What is happening to the Clinch River mussel population?

HANCOCK COUNTY, Tenn. (WVLT) – Before becoming Lake Norris, the Upper Clinch River flows with a variety of rare species of underwater life. The usually crystal clear waters teem with trout and herons, but the waters are now missing a key player in the river’s ecosystem: mussels.

In a stretch of Hancock County, Fish and Wildlife Service experts said nearly 90 percent of mussels have died in recent years, and they don’t know why.

Jason Hopkins has been scuba diving for 14 years in East Tennessee, including where the Clinch River meets Lake Norris. He says he’s noticed something different in recent years: a lack of freshwater mussels. “On the dives I’ve been on, I’ve encountered them very rarely,” he said. “They are very important for the waters. And with their disappearance, it’s a little worrying.

Brad Kreps of The Nature Conservancy’s Clinch Valley program told WVLT News that the mortality has puzzled experts. “It definitely intrigued biologists,” Kreps said. “They haven’t found a definitive answer at this point.”

Scientists from Virginia and Tennessee observe the deaths.

“The Kyle’s Ford area in Hancock County, which is one of the most exceptional stretches of river for rare mussels, was one of the places where they started noticing this mortality,” Kreps said.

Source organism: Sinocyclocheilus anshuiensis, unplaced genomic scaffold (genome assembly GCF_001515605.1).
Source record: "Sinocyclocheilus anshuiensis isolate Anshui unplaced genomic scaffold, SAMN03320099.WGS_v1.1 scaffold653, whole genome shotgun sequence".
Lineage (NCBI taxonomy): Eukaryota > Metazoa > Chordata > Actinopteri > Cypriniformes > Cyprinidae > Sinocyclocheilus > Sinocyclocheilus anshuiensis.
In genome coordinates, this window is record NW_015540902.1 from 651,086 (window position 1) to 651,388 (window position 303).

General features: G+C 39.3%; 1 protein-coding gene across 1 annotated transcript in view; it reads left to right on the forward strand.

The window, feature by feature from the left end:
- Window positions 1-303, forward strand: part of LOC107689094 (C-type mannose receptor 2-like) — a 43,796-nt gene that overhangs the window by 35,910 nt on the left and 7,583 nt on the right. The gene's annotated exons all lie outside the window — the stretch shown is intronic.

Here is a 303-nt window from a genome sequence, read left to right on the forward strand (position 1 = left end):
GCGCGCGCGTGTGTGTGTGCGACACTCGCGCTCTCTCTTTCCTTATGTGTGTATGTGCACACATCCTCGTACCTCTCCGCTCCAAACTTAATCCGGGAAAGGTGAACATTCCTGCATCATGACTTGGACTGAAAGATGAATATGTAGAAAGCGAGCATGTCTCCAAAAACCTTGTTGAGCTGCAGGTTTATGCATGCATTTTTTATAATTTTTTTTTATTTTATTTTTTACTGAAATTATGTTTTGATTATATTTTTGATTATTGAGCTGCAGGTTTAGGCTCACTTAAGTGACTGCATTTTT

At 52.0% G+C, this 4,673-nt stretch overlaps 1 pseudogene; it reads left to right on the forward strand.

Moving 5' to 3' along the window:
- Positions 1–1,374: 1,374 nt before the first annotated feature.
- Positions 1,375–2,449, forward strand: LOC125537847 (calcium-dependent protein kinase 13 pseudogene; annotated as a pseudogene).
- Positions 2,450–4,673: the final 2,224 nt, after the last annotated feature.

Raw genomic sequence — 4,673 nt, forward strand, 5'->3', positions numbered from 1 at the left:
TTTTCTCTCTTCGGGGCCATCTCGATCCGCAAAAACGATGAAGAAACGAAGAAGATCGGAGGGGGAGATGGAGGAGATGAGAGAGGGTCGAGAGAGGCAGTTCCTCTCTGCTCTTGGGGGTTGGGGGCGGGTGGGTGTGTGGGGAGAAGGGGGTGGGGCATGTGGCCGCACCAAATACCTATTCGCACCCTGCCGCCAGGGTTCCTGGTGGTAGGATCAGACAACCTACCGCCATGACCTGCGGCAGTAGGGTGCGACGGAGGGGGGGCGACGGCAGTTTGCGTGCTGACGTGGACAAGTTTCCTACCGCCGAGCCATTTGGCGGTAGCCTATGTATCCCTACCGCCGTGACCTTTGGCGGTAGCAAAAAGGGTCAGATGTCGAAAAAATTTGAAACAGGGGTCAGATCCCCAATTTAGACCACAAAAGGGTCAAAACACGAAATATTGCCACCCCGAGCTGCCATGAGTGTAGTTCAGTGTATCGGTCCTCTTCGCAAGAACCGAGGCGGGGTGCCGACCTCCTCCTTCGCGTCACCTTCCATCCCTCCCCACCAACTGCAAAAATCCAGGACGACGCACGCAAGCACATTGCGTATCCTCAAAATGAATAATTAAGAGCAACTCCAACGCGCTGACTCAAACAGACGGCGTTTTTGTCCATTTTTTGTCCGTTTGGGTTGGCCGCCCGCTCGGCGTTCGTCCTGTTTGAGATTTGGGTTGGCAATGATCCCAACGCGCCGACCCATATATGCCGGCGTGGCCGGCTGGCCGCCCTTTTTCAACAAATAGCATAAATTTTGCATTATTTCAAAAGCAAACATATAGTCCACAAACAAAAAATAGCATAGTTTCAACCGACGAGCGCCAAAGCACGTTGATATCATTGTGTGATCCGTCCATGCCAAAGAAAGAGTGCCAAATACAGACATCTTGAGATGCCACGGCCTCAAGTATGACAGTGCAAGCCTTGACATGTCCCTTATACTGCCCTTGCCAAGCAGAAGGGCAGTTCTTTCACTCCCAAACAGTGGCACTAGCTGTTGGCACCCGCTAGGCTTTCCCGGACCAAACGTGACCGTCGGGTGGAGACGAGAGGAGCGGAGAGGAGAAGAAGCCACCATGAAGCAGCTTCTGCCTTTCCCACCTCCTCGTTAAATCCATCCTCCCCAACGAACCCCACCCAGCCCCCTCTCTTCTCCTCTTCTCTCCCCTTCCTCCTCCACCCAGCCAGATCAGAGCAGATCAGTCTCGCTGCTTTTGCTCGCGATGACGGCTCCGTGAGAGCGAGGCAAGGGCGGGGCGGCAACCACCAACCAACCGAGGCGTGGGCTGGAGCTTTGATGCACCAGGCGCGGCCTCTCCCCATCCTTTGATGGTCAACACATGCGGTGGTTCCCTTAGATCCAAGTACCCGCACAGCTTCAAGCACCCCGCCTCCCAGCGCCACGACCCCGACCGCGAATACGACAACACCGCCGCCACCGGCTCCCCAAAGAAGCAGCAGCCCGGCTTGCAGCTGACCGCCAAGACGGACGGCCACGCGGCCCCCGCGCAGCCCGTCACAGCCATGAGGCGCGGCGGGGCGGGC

The Pleasantshell mussel accounts for half of the mussels in the river and experts say 85.4% of them are gone forever. This can cause serious problems for the river. “Mussel beds anchor the river and hold it in place during high floods,” Kreps said.

Mussels are also a natural filter; they clean the river where they live. “It helps us understand that there is something going on with water quality,” Kreps said. “That we must understand; It’s not good.”

A team of experts measured the water quality in the affected waters and found 17 viruses. One, called Densovirus, is considered deadly.

Kreps told WVLT News that there are many possible causes, including some human causes. It’s not all bad news, however. “People are doing a lot of great things to get the mussels back,” Kreps said.

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